During the period of October and December, Polish apples were sold at double the price of the year before. Although they seem to have stabilized a little at the moment, there’s a good chance the price could increase more once the cold chambers start running out of stocks.
The lesser volumes of Polish apples on the market could affect more than just the export, but could also lead to trouble in the local market as the season ends.
According to Timur Almaszy, export manager for Polish apple exporter Bart-Ex, some orchards have lost about half of their produce to weather issues in the spring: “As everybody will know by now, this season is very different from the previous one. Throughout Poland the harvest is about 25-30% less, but depending on the location, some orchards have experiences losses of some varieties up to 40-50% of the harvest or even more. In the Polish local market the demand is stable, although I do think there will be problems with supply at the end of the season, which for sure will end earlier than usual. However, I hope it won’t end abruptly at an unexpected time.”
The lower supply has had its effect on the prices of Polish apples, which were doubled compared to last year at some point: “When going to the start of the season, around October, the prices were about twice as high as they were last year. This situation lasted until December, although they are still quite high at the moment. I suppose the price will continue to rise a little, as some cold chambers will run out of stock as early as March or April.” Almaszy explained.
The season isn’t over yet though, and Bart-Ex expects there will be challenges ahead. For one, Almaszy believes it’s important to remain transparent to their clients, to make sure they aren’t faced with any surprises: “The biggest challenge for us during the rest of the season will be ensuring the continuity of supplies to our regular customers and at the same time remain open to new possibilities. Of course we need to take care of the quality especially, because the average quality of the apples seems to be worse than last year. Despite the lower quality of the apples, the prices are actually higher and we can’t disappoint our customers.”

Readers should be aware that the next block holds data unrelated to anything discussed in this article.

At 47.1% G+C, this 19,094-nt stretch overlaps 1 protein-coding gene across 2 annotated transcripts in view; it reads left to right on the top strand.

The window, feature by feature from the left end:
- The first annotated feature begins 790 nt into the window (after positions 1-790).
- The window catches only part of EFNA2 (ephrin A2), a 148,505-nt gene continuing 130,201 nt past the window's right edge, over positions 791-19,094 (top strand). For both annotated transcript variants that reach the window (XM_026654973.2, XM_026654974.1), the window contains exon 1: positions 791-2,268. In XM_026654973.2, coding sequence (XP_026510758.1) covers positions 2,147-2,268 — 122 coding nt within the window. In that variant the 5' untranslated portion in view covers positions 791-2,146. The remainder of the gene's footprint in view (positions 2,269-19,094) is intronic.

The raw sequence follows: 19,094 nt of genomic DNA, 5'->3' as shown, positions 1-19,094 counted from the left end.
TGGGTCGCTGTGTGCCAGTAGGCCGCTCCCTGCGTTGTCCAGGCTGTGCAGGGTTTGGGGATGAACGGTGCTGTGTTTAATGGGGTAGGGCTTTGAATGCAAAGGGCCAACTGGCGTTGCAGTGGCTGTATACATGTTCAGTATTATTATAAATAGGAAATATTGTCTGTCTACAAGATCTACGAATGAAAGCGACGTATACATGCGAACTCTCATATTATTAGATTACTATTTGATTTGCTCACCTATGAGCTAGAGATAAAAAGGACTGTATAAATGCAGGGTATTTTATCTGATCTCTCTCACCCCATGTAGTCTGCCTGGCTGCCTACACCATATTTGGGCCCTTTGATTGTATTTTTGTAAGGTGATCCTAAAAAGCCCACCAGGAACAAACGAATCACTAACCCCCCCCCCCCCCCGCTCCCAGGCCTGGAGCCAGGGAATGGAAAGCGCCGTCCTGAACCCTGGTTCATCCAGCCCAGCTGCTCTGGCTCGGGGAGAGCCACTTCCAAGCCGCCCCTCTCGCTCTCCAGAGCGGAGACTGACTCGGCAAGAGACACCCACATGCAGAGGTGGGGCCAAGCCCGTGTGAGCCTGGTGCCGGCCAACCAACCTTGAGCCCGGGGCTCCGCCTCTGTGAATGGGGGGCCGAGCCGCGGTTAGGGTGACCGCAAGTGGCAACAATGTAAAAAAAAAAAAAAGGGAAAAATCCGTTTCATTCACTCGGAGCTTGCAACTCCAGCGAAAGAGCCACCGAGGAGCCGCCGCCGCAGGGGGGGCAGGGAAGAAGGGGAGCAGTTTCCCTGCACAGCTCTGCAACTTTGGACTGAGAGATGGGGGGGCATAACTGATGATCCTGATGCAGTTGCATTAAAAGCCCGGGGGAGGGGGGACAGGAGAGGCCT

These higher prices have a direct effect on the demand from other markets, says Almaszy: “The demand for export markets this season is much lower, but it is mainly connected with the high prices. The volume of our export is also slightly lower than last year, but our main markets remain the Central European countries, Egypt, Belarus and some Far East countries.” To keep these markets in difficult times, exhibitions like Fruit Logistica can help them. “Fruit Logistica is a leading international meeting place, where we can meet our regular customers to discuss the current situation. However, we can’t forget to look for new opportunities and we are always open to new ideas and new destinations.” Almaszy concludes.
You can find Bart-Ex during Fruit Logistica in Berlin. Their stand is in Hall B, City Cube, Stand D-09.